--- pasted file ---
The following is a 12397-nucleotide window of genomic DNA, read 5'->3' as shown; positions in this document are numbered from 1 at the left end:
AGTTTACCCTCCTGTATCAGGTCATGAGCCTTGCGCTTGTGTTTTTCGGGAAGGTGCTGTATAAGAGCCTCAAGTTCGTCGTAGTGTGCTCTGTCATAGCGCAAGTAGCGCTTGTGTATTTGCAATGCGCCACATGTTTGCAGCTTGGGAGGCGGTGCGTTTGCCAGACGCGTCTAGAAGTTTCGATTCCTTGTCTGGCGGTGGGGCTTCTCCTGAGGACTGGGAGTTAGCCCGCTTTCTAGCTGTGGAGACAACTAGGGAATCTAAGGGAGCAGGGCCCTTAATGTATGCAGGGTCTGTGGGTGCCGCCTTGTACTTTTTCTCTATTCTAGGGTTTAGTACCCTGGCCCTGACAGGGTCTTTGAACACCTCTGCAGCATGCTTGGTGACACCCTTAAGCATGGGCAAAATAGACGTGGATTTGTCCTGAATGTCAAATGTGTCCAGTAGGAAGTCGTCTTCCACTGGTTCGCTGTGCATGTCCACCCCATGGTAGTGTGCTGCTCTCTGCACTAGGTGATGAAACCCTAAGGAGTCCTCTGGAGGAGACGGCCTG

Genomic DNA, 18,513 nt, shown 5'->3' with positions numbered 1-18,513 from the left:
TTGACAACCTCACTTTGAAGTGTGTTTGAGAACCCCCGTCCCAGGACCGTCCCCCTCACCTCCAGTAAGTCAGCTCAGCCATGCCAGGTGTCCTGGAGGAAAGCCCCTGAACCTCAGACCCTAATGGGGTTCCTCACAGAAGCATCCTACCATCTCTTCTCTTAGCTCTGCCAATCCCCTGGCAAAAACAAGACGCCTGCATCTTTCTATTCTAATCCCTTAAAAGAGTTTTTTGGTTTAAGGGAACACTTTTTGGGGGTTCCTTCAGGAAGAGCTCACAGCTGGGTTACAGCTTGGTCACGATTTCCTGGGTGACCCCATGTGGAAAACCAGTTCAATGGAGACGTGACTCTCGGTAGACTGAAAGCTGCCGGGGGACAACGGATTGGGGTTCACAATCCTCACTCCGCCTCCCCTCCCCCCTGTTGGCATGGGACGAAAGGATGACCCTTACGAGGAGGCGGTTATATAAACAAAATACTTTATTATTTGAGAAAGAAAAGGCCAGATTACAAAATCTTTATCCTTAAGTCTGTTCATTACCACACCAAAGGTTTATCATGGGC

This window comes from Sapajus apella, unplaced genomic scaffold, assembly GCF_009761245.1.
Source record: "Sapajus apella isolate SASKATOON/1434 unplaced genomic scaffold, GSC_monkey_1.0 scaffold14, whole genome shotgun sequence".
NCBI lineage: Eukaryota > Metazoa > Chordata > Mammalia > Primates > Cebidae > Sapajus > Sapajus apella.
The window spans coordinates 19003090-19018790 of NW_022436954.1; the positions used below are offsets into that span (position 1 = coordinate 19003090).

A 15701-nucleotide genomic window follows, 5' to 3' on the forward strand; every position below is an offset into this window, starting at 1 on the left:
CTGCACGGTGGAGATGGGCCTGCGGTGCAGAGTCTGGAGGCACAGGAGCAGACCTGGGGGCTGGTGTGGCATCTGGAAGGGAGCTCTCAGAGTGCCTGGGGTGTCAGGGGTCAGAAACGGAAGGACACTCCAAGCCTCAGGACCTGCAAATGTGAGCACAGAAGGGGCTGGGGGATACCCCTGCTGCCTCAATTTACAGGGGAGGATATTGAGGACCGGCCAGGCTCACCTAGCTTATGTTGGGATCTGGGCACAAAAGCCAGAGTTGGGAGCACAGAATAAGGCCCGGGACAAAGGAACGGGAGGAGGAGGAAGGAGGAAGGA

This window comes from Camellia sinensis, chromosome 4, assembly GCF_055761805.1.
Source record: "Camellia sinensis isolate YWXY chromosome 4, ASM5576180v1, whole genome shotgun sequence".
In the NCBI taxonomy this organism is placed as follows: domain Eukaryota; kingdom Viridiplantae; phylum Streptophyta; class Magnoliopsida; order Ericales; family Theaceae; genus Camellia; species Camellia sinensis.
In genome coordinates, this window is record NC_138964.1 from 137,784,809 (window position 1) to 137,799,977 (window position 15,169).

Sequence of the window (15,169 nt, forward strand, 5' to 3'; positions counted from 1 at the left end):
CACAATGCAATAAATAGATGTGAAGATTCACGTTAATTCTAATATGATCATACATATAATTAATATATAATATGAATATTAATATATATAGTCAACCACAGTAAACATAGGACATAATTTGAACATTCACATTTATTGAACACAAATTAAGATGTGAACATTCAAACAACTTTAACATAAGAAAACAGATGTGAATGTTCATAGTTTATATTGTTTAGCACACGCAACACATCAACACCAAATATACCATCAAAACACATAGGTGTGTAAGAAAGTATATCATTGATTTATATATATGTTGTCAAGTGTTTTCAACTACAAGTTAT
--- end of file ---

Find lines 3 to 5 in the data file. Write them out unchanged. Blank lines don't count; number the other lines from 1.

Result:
Genomic DNA, 18,513 nt, shown 5'->3' with positions numbered 1-18,513 from the left:
TTGACAACCTCACTTTGAAGTGTGTTTGAGAACCCCCGTCCCAGGACCGTCCCCCTCACCTCCAGTAAGTCAGCTCAGCCATGCCAGGTGTCCTGGAGGAAAGCCCCTGAACCTCAGACCCTAATGGGGTTCCTCACAGAAGCATCCTACCATCTCTTCTCTTAGCTCTGCCAATCCCCTGGCAAAAACAAGACGCCTGCATCTTTCTATTCTAATCCCTTAAAAGAGTTTTTTGGTTTAAGGGAACACTTTTTGGGGGTTCCTTCAGGAAGAGCTCACAGCTGGGTTACAGCTTGGTCACGATTTCCTGGGTGACCCCATGTGGAAAACCAGTTCAATGGAGACGTGACTCTCGGTAGACTGAAAGCTGCCGGGGGACAACGGATTGGGGTTCACAATCCTCACTCCGCCTCCCCTCCCCCCTGTTGGCATGGGACGAAAGGATGACCCTTACGAGGAGGCGGTTATATAAACAAAATACTTTATTATTTGAGAAAGAAAAGGCCAGATTACAAAATCTTTATCCTTAAGTCTGTTCATTACCACACCAAAGGTTTATCATGGGC

This window comes from Sapajus apella, unplaced genomic scaffold, assembly GCF_009761245.1.